Every year, over 4.5 million people are bitten by dogs. Most dog bites occur with familiar dogs throughout the course of normal, everyday activities, and sadly, bites often happen to children. While many dogs avoid aggressive behavior, and pose low risks for biting, it is important to remember that any dog regardless of age, breed or history, has the ability and the potential to bite. Fortunately, dog bites can be both prevented and avoided. Here are some tips to help your children being bitten by a dog.
Please watch the video below - neither the child or the dog is physically harmed in any way - but watch the dog's body language carefully: You will see that the dog is making it clear, with his facial expression and posture, that he is barely tolerating the child's behavior.
Please study the diagrams below carefully - you can see the signs a dog will give when he should NOT be approached - "loose and wiggly, that's okay - stiff as a statue, stay away"
Please study, learn and teach the following ten tips on how to avoid being bitten by a dog:
1. Teach children that dogs say hello with their noses. Make sure they allow adequate time for the dog to smell them before they attempt to pet the dog. 2. Teach children that dogs must be touched gently. Grabbing a dog's ears, tail or hair is not allowed. Hitting, poking, kicking, or trying to trying to "ride the doggie" are scary to dogs. Frightened dogs are more likely to bite. 3. Teach them that not all dogs want to play with them. If a dog avoids coming to them, barks, growls, or backs away, she does not want to play, and must not be forced to do so. 4. Teach them not to approach a dog that is sleeping, eating, playing with a toy, hiding, or chewing a bone.
5. If you have, or are planning to get a dog, seek the advice of a professional dog trainer. They can teach the entire family how to read a dog's body language, and understand normal canine behavior. 6. Teach them not to approach strange dogs, dogs that are tethered outside, and not to pet dogs through kennels or fences. 7. Teach them to ask an owner's permission before petting an unknown dog. If the dog appears frightened or overly excited, don't be shy about vetoing the owner's decision. A dog that is barking, jumping, or pulling at his leash is not under his owner's control! While these types of dogs may not bite out of fear or aggression, they can still cause injury to a child by knocking her down or giving a "play bite". If this dog does not respect his owner, he is not likely to respect your child. It is best to politely remove yourself and your child from these situations. 8. If you own dogs, remind your children that not all dogs are like theirs, and may not tolerate the same things their own pets will. 9. SUPERVISE, SUPERVISE, SUPERVISE! Do not leave children and dogs alone unattended, even for a second. Sadly, the most severe bites to children occur when they are left alone with a dog. 10. While many dogs tolerate being hugged and kissed by children they know, they generally do not like it. Many dogs find this behavior frightening, or perceive it as a threat. Children should be taught that petting and playing are better ways to show affection to dogs. If your family pet does not mind being hugged and kissed, teach your little ones to NEVER do this to a dog that does not know them.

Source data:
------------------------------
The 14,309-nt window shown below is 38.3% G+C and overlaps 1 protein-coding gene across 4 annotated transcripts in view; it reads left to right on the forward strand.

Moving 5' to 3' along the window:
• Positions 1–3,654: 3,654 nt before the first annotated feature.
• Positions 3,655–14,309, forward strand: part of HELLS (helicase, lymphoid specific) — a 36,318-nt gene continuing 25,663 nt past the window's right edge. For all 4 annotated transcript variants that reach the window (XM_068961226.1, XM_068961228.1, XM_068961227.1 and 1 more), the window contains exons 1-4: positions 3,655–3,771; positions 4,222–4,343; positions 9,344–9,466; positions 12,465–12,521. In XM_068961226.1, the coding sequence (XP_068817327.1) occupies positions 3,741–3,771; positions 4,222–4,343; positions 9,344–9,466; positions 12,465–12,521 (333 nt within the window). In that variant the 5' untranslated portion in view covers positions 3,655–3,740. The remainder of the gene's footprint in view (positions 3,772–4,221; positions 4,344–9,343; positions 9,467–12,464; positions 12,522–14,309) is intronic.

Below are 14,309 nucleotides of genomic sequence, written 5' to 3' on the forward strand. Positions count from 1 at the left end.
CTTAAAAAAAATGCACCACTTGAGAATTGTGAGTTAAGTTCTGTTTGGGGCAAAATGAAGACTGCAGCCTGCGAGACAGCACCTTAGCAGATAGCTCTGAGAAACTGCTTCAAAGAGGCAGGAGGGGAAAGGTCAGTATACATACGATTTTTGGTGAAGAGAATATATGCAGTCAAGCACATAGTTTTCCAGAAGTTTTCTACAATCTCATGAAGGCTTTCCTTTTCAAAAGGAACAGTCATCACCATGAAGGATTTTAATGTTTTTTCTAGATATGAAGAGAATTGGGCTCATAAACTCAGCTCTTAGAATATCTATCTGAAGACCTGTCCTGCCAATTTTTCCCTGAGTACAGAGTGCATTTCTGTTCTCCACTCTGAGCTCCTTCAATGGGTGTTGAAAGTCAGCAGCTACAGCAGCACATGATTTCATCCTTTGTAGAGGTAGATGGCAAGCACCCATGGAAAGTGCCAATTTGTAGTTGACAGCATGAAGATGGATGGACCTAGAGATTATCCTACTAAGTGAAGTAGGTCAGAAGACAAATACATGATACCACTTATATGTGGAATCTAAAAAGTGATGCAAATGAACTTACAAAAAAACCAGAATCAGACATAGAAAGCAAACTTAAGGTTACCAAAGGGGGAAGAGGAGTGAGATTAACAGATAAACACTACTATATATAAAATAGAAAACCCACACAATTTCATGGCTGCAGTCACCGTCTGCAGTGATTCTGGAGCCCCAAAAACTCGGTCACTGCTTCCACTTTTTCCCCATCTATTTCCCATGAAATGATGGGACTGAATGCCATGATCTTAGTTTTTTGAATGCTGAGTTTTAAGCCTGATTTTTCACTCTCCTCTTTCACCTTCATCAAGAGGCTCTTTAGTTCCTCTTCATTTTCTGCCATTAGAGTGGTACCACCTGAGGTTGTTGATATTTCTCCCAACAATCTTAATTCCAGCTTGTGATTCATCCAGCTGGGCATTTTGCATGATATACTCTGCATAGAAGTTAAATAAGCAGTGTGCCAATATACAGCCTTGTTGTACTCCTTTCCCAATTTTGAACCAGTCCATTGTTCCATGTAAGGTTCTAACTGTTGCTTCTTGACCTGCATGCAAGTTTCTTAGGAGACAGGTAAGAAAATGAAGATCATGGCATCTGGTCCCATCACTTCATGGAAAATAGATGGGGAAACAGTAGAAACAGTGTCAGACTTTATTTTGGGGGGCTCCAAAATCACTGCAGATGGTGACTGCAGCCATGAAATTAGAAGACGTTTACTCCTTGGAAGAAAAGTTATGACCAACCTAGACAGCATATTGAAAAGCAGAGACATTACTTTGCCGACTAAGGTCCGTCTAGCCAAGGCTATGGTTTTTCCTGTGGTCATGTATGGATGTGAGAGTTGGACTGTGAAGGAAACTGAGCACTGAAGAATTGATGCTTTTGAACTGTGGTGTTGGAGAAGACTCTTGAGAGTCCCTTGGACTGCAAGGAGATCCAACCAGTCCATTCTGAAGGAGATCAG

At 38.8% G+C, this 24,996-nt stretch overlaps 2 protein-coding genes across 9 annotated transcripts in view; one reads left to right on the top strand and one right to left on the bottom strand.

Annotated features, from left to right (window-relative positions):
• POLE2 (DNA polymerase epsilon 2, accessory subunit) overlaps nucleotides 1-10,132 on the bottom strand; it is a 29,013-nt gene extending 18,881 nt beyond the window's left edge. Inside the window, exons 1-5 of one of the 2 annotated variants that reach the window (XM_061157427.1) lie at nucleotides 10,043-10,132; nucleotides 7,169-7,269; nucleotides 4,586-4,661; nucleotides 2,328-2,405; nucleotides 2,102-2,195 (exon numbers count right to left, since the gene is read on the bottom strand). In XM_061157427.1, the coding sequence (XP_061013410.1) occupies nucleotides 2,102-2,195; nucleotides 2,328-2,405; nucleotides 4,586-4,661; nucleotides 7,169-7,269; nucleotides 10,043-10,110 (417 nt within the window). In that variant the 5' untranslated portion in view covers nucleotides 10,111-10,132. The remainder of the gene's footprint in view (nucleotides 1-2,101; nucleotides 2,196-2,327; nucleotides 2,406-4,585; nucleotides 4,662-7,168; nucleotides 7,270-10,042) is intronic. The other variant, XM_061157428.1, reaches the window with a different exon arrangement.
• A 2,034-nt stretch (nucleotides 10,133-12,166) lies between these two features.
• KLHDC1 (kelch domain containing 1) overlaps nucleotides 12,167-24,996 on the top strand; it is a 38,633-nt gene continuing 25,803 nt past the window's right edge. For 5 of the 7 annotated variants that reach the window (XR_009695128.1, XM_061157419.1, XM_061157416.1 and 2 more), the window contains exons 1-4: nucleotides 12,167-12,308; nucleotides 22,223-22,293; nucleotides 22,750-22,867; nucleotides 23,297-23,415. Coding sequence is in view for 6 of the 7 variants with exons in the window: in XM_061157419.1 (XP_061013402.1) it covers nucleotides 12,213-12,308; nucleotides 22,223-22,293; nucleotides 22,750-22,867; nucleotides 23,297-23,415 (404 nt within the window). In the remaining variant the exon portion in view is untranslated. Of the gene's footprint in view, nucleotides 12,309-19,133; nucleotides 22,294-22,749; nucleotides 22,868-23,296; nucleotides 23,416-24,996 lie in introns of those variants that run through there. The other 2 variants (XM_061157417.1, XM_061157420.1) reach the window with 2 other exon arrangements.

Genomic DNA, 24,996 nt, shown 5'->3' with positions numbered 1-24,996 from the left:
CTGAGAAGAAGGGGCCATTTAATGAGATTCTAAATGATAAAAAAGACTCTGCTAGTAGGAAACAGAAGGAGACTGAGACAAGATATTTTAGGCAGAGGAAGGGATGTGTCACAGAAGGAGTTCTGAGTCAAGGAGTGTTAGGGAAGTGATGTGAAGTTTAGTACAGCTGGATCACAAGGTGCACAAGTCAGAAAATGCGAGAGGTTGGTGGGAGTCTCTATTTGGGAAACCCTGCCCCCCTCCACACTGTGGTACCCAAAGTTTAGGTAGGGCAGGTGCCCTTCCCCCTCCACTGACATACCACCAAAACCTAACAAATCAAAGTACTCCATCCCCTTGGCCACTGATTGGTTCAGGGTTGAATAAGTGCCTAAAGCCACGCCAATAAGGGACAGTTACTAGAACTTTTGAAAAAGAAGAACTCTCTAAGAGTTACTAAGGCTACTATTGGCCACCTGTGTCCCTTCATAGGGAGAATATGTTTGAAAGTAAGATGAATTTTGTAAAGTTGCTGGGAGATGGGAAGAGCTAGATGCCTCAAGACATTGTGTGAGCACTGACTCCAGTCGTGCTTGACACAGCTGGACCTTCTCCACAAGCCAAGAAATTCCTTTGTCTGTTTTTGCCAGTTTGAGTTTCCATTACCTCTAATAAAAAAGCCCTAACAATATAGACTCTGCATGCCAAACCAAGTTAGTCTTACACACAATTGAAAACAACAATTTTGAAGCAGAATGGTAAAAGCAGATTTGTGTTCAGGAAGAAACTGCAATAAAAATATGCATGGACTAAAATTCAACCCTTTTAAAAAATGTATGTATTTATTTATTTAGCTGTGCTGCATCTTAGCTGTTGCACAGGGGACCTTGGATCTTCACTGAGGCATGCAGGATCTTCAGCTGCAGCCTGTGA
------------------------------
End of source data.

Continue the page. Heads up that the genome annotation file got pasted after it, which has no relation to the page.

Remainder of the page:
If you suspect your dog needs a behavioral adjustment, please contact us for more information. On this web site you will find some great resources on preventing bites, reading canine body language and recognizing signs of fear or aggression in dogs.
You can also "Like" us on Facebook, and ask Edel Miedes of K9 Advisors for advice on your dog's behavior. We can be reached by phone at (305) 595-1450, or you can set up a consultation with K9 Advisors at (786) 419-3647.